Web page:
Since he left Fox News in 2011, Glenn Beck has been mending old wounds, apologizing for some of the things he said on Fox and trying to find common ground with liberal media personalities like Samantha Bee.
But after repeatedly condemning candidate-and-then-President Donald Trump, Beck isn’t extending any olive branches. He has a simple answer for Trump supporters who have stopped watching his videos or listening to him on the radio.
“I say this with all humility: I don’t care,” Beck said on the latest Recode Media with Peter Kafka, recorded live at South by Southwest. “Right is right, wrong is wrong. People don’t listen to me for the direction that everybody else is going in.”
“I’m a constitutional conservative,” he added. “I will take responsibility for the things that I did. I take responsibility for me. You take responsibility for you. I’m looking for people in media, on the right and the left, who have the balls to stand up to their own audience [and] say, ‘This is what we did wrong,’ ‘This is what I did wrong,’ ‘This is what I didn’t get.’”
After leaving Fox, Beck surprised the media establishment by building a successful online video business at TheBlaze, getting $10 per month out of more than 300,000 subscribers.
He said after he became an anti-Trump conservative, “we lost a little of everything,” but it’s possible that some subscribers who left have since come back.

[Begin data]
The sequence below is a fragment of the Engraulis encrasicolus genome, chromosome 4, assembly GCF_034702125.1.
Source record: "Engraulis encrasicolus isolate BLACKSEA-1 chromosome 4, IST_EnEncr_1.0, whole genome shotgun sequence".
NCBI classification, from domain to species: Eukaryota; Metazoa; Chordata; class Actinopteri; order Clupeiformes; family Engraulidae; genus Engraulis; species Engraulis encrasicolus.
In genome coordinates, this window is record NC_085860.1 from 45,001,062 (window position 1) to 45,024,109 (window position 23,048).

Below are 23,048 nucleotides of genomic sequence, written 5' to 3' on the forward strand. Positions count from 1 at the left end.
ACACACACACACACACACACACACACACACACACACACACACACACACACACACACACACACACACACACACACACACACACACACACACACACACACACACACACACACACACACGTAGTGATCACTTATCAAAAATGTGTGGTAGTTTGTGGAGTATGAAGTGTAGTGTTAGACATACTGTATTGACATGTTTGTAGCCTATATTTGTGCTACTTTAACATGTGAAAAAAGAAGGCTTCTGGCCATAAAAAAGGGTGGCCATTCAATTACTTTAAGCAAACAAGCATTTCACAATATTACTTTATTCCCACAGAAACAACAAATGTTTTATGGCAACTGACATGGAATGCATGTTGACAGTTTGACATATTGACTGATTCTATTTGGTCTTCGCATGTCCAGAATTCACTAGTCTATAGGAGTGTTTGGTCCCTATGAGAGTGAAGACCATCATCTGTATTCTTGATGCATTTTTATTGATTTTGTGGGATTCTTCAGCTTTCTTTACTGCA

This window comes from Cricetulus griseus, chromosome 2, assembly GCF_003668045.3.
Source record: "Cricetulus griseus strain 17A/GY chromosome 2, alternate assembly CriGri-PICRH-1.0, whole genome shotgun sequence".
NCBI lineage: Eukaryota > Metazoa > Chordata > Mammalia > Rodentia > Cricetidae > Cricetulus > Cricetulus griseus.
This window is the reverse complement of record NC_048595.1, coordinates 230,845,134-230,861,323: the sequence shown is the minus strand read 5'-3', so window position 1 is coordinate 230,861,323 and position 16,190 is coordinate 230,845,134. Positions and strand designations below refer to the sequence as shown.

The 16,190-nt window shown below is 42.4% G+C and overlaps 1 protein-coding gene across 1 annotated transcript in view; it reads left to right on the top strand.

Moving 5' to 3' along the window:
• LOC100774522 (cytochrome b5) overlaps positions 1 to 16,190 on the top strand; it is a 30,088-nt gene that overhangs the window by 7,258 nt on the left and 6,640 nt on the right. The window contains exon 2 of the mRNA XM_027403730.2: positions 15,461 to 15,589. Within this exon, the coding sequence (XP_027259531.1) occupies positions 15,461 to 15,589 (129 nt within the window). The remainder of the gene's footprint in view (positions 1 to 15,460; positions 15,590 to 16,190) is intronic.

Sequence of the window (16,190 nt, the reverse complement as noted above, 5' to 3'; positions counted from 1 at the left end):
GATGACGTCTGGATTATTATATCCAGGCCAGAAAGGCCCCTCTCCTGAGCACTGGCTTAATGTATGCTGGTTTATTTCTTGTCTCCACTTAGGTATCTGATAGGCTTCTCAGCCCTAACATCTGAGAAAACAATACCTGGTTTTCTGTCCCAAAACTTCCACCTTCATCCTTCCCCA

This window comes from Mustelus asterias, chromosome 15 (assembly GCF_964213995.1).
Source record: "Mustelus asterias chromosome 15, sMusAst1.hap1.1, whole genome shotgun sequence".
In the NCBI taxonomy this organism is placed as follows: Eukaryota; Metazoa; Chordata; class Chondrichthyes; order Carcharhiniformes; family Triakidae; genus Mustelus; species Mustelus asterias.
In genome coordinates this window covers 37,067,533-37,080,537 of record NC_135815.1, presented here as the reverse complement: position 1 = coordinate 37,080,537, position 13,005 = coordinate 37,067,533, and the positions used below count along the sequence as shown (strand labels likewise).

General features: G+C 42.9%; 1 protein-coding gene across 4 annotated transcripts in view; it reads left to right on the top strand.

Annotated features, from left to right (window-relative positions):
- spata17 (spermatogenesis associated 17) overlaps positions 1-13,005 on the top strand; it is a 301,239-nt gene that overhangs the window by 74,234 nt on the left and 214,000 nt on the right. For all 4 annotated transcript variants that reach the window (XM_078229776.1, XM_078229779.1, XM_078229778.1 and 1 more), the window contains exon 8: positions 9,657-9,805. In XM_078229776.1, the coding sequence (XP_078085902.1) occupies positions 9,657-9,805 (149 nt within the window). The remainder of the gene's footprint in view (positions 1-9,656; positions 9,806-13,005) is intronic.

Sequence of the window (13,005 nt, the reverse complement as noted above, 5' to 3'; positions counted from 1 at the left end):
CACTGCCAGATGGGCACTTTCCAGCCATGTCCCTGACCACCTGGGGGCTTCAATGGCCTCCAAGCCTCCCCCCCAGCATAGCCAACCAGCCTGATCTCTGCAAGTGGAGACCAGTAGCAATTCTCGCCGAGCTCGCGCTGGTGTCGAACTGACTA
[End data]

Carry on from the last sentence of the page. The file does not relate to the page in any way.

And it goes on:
“We’re not where we want to be on any of our numbers,” he said. “But I think it’s reflective of what all of the media’s going through right now. We’re in this weird place that, I don’t know how it ends, I don’t know how it shakes out.”
He added: “I’ve had several conversations with my family, especially when it got really serious about Donald Trump. Loyalty is very important to the conservative mindset. To buck that — especially with Hillary Clinton, who I thought was awful — I knew we were going to get kickback.”
On the new podcast, Beck sharply criticized White House chief strategist and former Breitbart chair Steve Bannon, differentiating between the alt-right figurehead and the late founder of Breitbart News, Andrew Breitbart.
“I don’t think Andrew would be following Bannon and Breitbart [News],” Beck said. “Steve Bannon created, in his own words, a platform for the alt-right. Whether he believes in that alt-right or he’s just using that, it doesn’t matter. It’s extraordinarily dangerous. And I think Andrew believed in what he believed. I don’t think he was a game-player like that.”
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This article originally appeared on Recode.net.